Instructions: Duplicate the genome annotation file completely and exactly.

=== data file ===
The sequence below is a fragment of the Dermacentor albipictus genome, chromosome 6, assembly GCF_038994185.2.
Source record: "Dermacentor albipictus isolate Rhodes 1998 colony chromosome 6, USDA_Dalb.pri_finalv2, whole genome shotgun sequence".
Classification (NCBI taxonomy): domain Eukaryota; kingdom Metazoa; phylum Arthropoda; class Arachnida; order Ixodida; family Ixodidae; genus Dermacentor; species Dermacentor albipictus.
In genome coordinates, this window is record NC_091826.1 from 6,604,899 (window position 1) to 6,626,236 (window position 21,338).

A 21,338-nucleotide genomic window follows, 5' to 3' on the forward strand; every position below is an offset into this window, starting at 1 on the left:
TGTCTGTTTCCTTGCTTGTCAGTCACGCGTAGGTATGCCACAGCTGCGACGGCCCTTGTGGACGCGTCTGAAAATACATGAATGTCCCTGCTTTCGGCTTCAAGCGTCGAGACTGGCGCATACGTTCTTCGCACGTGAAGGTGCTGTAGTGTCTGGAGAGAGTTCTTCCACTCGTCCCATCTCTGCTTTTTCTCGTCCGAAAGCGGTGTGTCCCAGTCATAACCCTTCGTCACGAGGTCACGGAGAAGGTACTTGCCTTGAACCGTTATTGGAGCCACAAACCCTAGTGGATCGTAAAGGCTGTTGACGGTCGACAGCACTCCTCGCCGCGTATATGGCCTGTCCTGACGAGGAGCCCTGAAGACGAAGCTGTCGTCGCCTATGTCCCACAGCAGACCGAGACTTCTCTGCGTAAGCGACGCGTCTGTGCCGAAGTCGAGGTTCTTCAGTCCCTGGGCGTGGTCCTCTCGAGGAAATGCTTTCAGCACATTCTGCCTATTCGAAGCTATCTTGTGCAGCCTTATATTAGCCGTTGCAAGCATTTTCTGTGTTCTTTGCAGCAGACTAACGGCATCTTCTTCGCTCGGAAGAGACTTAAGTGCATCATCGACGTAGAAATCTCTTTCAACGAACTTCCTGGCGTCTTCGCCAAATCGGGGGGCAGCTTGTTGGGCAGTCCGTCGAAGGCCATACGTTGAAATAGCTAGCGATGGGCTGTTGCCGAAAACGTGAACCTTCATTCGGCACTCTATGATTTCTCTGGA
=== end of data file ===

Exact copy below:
The sequence below is a fragment of the Dermacentor albipictus genome, chromosome 6, assembly GCF_038994185.2.
Source record: "Dermacentor albipictus isolate Rhodes 1998 colony chromosome 6, USDA_Dalb.pri_finalv2, whole genome shotgun sequence".
Classification (NCBI taxonomy): domain Eukaryota; kingdom Metazoa; phylum Arthropoda; class Arachnida; order Ixodida; family Ixodidae; genus Dermacentor; species Dermacentor albipictus.
In genome coordinates, this window is record NC_091826.1 from 6,604,899 (window position 1) to 6,626,236 (window position 21,338).

A 21,338-nucleotide genomic window follows, 5' to 3' on the forward strand; every position below is an offset into this window, starting at 1 on the left:
TGTCTGTTTCCTTGCTTGTCAGTCACGCGTAGGTATGCCACAGCTGCGACGGCCCTTGTGGACGCGTCTGAAAATACATGAATGTCCCTGCTTTCGGCTTCAAGCGTCGAGACTGGCGCATACGTTCTTCGCACGTGAAGGTGCTGTAGTGTCTGGAGAGAGTTCTTCCACTCGTCCCATCTCTGCTTTTTCTCGTCCGAAAGCGGTGTGTCCCAGTCATAACCCTTCGTCACGAGGTCACGGAGAAGGTACTTGCCTTGAACCGTTATTGGAGCCACAAACCCTAGTGGATCGTAAAGGCTGTTGACGGTCGACAGCACTCCTCGCCGCGTATATGGCCTGTCCTGACGAGGAGCCCTGAAGACGAAGCTGTCGTCGCCTATGTCCCACAGCAGACCGAGACTTCTCTGCGTAAGCGACGCGTCTGTGCCGAAGTCGAGGTTCTTCAGTCCCTGGGCGTGGTCCTCTCGAGGAAATGCTTTCAGCACATTCTGCCTATTCGAAGCTATCTTGTGCAGCCTTATATTAGCCGTTGCAAGCATTTTCTGTGTTCTTTGCAGCAGACTAACGGCATCTTCTTCGCTCGGAAGAGACTTAAGTGCATCATCGACGTAGAAATCTCTTTCAACGAACTTCCTGGCGTCTTCGCCAAATCGGGGGGCAGCTTGTTGGGCAGTCCGTCGAAGGCCATACGTTGAAATAGCTAGCGATGGGCTGTTGCCGAAAACGTGAACCTTCATTCGGCACTCTATGATTTCTCTGGA